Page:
Our true hope and joy is not in brightly colored lights and a pile of presents until a decorated tree.  Our true hope and joy is not found in the malls or the stores. Our true hope and joy does not come to us with things that will, a week from now, be a fading memory. Our hope and joy is in that Baby who, as he draws near, causes us to leap up with joy at his very presence.  Our hope and joy is in that almighty and incredible God has send us the Messiah, the anointed One, the One promised in the prophecies of scripture,
in this innocent child, born to a humble teenager in a dusty third world land.  Our hope and joy is in a God who send us this amazing gift—who has sent us LOVE—real and abiding LOVE--with a face like our face and flesh like our flesh.

LOVE embodied.

This is the real reason why we are joyful and hopeful on this beautiful winter morning.  This is why we are feeling within us a strange leaping. This is why we rushing toward God’s very Messiah who has come to visit us in what we once thought was our barrenness.

Let the hope we feel today as Jesus draws close to us stay with us now and always. Let the joy we feel today as Jesus our Friend comes to us in love be the motivating force in how we live our lives throughout this coming year.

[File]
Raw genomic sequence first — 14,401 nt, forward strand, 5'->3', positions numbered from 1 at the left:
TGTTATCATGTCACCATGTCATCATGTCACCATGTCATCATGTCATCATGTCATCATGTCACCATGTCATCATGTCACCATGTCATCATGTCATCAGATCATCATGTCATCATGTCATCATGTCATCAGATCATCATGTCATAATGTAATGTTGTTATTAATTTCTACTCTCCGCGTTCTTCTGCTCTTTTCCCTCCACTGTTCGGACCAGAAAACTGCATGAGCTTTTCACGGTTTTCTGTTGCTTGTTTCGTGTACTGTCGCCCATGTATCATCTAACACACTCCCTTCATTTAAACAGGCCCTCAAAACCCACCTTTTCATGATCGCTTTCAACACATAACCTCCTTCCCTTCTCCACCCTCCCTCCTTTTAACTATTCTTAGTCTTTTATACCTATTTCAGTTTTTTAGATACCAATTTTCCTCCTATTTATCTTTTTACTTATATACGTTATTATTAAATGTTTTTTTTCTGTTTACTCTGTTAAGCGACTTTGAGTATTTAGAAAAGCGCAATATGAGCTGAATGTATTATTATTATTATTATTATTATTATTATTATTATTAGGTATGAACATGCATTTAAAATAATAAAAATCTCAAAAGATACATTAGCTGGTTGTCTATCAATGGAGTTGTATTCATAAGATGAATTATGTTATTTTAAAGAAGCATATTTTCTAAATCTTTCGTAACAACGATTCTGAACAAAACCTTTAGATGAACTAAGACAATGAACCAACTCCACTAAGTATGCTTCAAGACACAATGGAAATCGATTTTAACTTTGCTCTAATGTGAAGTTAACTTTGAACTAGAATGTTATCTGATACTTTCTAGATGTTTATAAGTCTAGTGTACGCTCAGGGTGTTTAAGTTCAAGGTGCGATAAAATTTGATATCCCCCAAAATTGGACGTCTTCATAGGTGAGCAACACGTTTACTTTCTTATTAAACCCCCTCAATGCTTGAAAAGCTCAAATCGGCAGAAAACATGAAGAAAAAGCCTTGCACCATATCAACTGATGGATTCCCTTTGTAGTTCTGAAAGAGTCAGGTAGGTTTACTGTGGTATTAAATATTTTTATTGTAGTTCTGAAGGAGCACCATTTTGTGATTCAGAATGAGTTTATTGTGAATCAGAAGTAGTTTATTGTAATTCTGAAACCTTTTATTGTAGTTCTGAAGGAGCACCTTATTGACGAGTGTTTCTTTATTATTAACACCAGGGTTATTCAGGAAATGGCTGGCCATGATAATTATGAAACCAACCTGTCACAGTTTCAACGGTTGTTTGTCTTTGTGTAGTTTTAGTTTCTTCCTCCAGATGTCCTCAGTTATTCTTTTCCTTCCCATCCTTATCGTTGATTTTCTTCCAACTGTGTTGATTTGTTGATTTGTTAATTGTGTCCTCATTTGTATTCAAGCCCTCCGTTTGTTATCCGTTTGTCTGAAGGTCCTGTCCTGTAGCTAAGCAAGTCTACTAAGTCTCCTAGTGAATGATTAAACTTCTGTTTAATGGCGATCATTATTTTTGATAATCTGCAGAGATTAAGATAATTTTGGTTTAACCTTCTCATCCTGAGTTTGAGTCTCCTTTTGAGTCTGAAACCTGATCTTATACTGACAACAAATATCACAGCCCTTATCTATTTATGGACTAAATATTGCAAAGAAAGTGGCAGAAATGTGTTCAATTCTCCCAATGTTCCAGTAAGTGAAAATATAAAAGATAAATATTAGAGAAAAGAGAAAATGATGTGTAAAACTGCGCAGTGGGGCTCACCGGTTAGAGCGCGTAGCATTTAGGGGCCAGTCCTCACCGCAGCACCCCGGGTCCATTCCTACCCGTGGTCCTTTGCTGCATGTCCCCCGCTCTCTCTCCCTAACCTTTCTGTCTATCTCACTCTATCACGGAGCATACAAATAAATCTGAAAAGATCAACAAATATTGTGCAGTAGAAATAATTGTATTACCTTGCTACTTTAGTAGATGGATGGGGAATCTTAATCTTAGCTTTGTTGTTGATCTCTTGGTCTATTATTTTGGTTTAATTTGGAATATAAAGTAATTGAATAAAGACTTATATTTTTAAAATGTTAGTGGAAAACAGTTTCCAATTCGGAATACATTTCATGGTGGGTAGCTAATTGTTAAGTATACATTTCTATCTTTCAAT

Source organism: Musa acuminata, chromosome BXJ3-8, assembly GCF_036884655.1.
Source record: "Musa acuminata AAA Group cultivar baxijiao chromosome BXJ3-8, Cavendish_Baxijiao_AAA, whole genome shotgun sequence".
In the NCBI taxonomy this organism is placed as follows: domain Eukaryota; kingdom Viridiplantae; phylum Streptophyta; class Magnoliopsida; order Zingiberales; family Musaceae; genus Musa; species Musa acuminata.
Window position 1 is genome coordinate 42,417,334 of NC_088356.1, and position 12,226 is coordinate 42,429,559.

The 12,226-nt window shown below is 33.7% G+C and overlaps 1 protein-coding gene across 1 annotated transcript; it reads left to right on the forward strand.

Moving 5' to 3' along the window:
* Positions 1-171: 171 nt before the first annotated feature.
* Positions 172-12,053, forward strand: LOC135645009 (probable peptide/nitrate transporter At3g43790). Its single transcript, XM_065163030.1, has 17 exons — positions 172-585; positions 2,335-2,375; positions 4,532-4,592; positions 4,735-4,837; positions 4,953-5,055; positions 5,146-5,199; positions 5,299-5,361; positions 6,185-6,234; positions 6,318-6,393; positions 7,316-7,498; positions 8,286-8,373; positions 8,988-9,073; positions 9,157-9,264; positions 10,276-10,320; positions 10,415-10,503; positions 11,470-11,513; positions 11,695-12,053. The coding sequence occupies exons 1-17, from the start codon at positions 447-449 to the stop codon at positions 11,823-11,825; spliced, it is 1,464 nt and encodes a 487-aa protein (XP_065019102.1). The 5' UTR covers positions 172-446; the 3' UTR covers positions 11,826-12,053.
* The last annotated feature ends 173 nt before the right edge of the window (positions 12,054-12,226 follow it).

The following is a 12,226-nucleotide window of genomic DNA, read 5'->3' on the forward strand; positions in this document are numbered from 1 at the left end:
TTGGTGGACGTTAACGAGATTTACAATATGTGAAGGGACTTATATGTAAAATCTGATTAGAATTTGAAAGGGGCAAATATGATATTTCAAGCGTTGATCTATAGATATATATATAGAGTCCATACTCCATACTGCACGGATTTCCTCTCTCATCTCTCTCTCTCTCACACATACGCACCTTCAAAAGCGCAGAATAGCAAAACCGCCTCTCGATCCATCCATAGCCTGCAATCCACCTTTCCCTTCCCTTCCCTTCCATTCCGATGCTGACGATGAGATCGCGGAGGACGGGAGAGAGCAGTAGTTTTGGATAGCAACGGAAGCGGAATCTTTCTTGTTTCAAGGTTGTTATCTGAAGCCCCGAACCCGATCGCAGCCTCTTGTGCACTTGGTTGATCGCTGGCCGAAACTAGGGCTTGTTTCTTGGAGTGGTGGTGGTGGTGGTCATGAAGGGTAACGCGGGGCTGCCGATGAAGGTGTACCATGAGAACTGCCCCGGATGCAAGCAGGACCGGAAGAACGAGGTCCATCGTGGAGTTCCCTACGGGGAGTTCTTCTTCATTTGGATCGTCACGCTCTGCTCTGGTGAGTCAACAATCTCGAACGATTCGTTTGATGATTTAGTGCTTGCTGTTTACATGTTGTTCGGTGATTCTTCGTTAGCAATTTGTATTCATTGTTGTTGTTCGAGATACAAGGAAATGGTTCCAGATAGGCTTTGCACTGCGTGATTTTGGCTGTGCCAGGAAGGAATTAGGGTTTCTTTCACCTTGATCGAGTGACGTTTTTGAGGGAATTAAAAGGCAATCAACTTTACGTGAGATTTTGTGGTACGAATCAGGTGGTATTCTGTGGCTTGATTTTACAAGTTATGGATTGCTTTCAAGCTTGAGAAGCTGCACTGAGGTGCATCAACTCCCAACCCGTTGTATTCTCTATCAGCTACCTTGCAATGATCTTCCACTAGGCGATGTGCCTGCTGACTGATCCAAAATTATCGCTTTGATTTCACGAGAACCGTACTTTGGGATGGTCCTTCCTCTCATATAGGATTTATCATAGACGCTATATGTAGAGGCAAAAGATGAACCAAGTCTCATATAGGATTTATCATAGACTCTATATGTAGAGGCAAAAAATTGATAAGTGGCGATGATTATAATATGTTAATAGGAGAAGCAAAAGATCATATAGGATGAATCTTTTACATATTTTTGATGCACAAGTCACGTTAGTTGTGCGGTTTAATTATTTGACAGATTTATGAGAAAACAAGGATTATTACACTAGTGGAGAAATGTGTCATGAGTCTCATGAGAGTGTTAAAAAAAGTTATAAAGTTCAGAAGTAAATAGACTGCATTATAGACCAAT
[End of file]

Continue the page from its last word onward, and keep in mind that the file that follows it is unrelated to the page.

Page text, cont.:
God’s Presence is so near our very bodies and souls are rejoicing. Let us greet God’s chosen One with all that we have within us and let us welcome him into the shelter of our hearts. And, with Mary, let us sing to the God who sends Jesus to us with all our hearts,

“My soul glorifies in you, O Lord,
and my spirit truly rejoices in you, O God, my Savior.”


Saturday, December 22, 2018

My Christmas letter

December 21, 2018

My Friends at St. Stephen’s,

First of all, I begin my Christmas letter with an apology. Every year this letter goes out in a Christmas card. Obviously, there is no Christmas card from me this year. Three times over the last several weeks I entered a store with the intent of purchasing cards; three times I left empty-handed.

To say that my heart is just not “in” the Christmas spirit this year is a bit of an understatement.  This is how grief sometimes makes itself known. These months since my mother died last January have been, oftentimes, very difficult ones.

But with my apology comes my sincere thanks to each of you. Thank you for walking alongside me in my grief and being an understanding and caring community of fellow followers of Jesus. Thank you for your kindness and care for me this year. I saw St. Stephen’s in fine form: people stepping up to the plate, doing the work that needed to be done, coming forward and being a comforting and compassionate presence. I am so grateful for all of you.